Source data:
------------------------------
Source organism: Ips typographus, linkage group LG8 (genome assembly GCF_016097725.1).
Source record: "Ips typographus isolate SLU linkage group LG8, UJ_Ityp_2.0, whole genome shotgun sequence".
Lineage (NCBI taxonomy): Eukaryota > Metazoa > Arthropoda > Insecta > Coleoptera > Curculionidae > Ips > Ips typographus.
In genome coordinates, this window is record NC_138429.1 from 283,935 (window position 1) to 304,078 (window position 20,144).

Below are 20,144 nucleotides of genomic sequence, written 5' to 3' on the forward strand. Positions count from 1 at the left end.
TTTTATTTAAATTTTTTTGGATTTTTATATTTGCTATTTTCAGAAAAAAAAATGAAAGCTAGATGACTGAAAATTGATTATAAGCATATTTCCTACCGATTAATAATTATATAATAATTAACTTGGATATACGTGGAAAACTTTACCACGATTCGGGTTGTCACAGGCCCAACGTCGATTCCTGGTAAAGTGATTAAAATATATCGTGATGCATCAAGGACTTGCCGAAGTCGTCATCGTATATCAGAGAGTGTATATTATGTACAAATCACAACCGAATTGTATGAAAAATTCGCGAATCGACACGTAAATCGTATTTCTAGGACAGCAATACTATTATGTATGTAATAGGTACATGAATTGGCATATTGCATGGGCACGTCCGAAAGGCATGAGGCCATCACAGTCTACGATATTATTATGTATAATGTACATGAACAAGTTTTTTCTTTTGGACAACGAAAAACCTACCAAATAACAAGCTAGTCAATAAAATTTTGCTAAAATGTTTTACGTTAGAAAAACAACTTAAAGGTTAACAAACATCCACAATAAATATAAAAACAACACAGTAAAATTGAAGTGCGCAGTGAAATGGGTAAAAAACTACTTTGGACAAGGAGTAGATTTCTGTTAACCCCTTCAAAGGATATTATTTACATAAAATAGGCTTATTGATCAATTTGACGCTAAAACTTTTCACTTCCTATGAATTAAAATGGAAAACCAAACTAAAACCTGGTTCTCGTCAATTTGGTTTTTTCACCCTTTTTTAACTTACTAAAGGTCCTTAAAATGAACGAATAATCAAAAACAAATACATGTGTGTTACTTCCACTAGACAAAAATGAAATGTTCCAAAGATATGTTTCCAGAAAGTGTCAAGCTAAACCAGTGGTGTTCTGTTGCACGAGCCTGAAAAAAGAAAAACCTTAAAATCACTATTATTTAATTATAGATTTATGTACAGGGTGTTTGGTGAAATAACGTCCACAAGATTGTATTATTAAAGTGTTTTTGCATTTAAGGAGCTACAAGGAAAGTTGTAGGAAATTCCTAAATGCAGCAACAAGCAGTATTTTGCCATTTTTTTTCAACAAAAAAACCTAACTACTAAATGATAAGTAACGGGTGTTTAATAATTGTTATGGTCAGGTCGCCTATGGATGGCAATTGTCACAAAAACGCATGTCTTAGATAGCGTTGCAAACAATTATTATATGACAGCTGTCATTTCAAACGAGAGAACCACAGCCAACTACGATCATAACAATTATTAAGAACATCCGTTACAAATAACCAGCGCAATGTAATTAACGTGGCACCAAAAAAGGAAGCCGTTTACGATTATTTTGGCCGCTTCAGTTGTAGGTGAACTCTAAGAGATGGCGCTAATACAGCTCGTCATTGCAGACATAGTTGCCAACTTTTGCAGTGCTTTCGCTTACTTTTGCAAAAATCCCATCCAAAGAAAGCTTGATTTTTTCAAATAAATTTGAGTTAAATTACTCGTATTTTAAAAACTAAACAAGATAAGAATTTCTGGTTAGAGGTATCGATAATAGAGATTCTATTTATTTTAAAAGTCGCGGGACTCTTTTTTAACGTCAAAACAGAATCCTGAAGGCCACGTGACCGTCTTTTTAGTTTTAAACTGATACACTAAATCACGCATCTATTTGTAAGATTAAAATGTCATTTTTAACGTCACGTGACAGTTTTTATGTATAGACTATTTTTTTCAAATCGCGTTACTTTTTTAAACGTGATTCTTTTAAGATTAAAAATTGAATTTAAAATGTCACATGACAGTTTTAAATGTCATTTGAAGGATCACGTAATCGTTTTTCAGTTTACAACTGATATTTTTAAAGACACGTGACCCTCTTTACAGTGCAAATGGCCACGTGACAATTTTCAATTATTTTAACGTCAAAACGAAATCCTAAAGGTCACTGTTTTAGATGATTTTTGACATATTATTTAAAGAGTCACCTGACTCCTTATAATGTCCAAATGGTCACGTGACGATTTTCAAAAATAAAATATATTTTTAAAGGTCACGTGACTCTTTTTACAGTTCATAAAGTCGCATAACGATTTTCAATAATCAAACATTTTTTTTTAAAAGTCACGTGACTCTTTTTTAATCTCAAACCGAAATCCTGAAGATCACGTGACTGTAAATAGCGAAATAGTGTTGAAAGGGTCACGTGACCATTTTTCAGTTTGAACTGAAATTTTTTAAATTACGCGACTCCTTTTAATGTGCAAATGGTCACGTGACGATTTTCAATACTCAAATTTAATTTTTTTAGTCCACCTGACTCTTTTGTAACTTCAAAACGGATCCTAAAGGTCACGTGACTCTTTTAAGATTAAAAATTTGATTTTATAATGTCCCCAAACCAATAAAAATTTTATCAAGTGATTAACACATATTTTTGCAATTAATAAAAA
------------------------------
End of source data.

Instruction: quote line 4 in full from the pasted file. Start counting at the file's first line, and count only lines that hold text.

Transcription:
In genome coordinates, this window is record NC_138429.1 from 283,935 (window position 1) to 304,078 (window position 20,144).